Firstly, we have a new agency twitter - @BrightLiterary
This will be where we’ll tweet publishing tips, submission information, and competitions.
Go follow it NOW and we’ll wait while you do it!
So one of the things we are tweeting about is publishing tips, and we were amazed today at the retweets and favourite’ings of a tweet about Show Not Tell/Show Don’t Tell. (Thank you to everyone for that!) This got us thinking about this and we decided to write a blog post to go into a little bit more detail on the topic than 140 characters would allow.
Firstly a note: this is one of those general writers ‘rules’ and we use inverted commas because really there are no rules! You can write however you want to write and there nothing wrong with some telling in books. Sometimes you don’t want twenty words to say something you could say in three.
However, we do notice when reading submissions if a book has A LOT of telling, so this post is intended to help with spotting the overuse of telling, not to say that all telling is wrong. Hope that’s clear!
Show Not Tell/Show Don’t Tell is an editorial term used to highlight the parts of writing which tells the reader something, rather than showing it. Telling the reader information means that the reader gets to be lazy and not work out things for themselves. This can lead to the reader getting bored or not really connecting with the characters.
The tweet earlier: Editing today and noticing lots of 'was' and 'were. Remember to show not tell. Replace 'she was cold' with 'she shivered.' Much better!
Using ‘was’ and ‘were’ tells the reader something about the character, rather than showing the reader the something and letting them work out what that means. (it’s also an example of the passive voice, but that’s another blog post entirely!)
It’s probably easier to explain with more examples:
Tell: He was hot so he got an ice cream
Show: Sweat dripped off the tip of his nose as he bent down to grab an ice cream from the freezer.
Show don’t tell doesn’t just apply to physical feelings like cold/heat, it can also apply to emotions.
Tell: I was sad
Show: I buried my head in my hands and cried.
Tell: He was angry with me.
Tell: He glared at me for just a moment too long, and then stormed out, slamming the door as he left.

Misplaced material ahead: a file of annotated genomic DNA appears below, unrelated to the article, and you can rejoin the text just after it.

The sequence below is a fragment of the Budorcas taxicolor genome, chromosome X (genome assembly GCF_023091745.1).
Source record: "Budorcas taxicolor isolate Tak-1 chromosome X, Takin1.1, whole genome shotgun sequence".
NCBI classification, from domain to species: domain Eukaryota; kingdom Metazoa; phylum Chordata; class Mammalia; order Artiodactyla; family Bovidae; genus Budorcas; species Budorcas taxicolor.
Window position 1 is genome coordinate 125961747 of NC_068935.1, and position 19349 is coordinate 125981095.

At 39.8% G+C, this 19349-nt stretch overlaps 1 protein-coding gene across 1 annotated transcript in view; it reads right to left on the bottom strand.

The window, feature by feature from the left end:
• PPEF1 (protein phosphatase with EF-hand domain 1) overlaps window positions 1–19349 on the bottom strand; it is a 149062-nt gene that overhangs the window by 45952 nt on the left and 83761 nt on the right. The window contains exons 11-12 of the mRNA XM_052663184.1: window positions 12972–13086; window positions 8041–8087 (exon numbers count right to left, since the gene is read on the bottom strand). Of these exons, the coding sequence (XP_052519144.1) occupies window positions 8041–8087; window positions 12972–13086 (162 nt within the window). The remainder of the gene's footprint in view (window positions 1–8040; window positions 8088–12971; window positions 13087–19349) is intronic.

As mentioned above, sometimes it does mean adding words to show, but it doesn’t always have to be the case like with the tweeted example. Also, like mentioned, there is nothing wrong with any of the tell examples – it’s about using them in moderation and mixing up your sentence structures.
Another specific type of show don’t tell is ‘info dumping’. This is when you tell the reader a ton of things all in one go, rather than showing it through actions and interactions.
Tell: I walked into school to meet Lisa. She’d been my best friend since we were five and she knew everything about me.
I knew everything about her as well, like how she took her coffee and about the fact she still loved Alex even though he’d dumped her.
Show: I walked to my usual spot next to the lockers, a cup of coffee stretched out in one hand.
“Thanks chica,” Lisa said, whipping the cup from my hand. “Didn’t get time for a run last night, then?”
I looked down at my foot tapping loudly on the metal locker door. “Nope. Mum dragged me to the hospital to see Nan. I’m going to go at lunch. You wanna come?”
But she’d stopped listening. I followed her eye line to the door, where Alex stood with all his mates.
“Come on,” I wrapped my arms round her shoulders and turned her body away from him. “Let’s get to class.”
From this second example we are shown that our main character knows Lisa well enough to get her a coffee every day, and that she knows Lisa is still sore after being dumped. The set-up of meeting at their usual spot suggests a real familiarity, and the reader will assume this is something they do every day. We also are shown that Lisa knows our main character well, by her acknowledging her little tick – the foot tapping being her give away that she is stressed and hasn’t had chance to run it off, her usual way of chilling out. It’s by no means perfect and just dashed off quickly for the blog, but you should agree that it does show the relationship better, and leave the reader to do some of the work.
Finally, one other thing to watch out for is ‘exposition through dialogue’ – it’s another form of info-dumping.
An example using the characters above:
“Are you going with Billy to the dance?” Lisa asked.
“Yep. He’s my boyfriend and we’ve been going out for five years.”
“But I think Dead Beats are playing.”
“Oh no! After they kicked him out for punching the drummer last week, he’s not going to want to watch them play. Now I won’t get to wear the dress I’ve been working two jobs to pay for.”
Obviously, this dialogue reads badly in the first place with all this added information, but the main point is that if these two really were best friends, Lisa would know all this information, so it wouldn’t need repeating like this.
Exposition though dialogue is often used when characters recollect or remind other characters of things, ‘don’t you remember when.’ But this should be used carefully. Think about whether the person you are speaking to would know this, or whether you are just using dialogue for the reader’s behalf.
We could talk about this further and with lots more examples, but that’s enough for now! Do remember that this is just general advice and everything in moderation is fine. Rules are meant to be broken, but it’s good to know them anyway!
Please ask any questions in the comments and we’ll try to get back to you.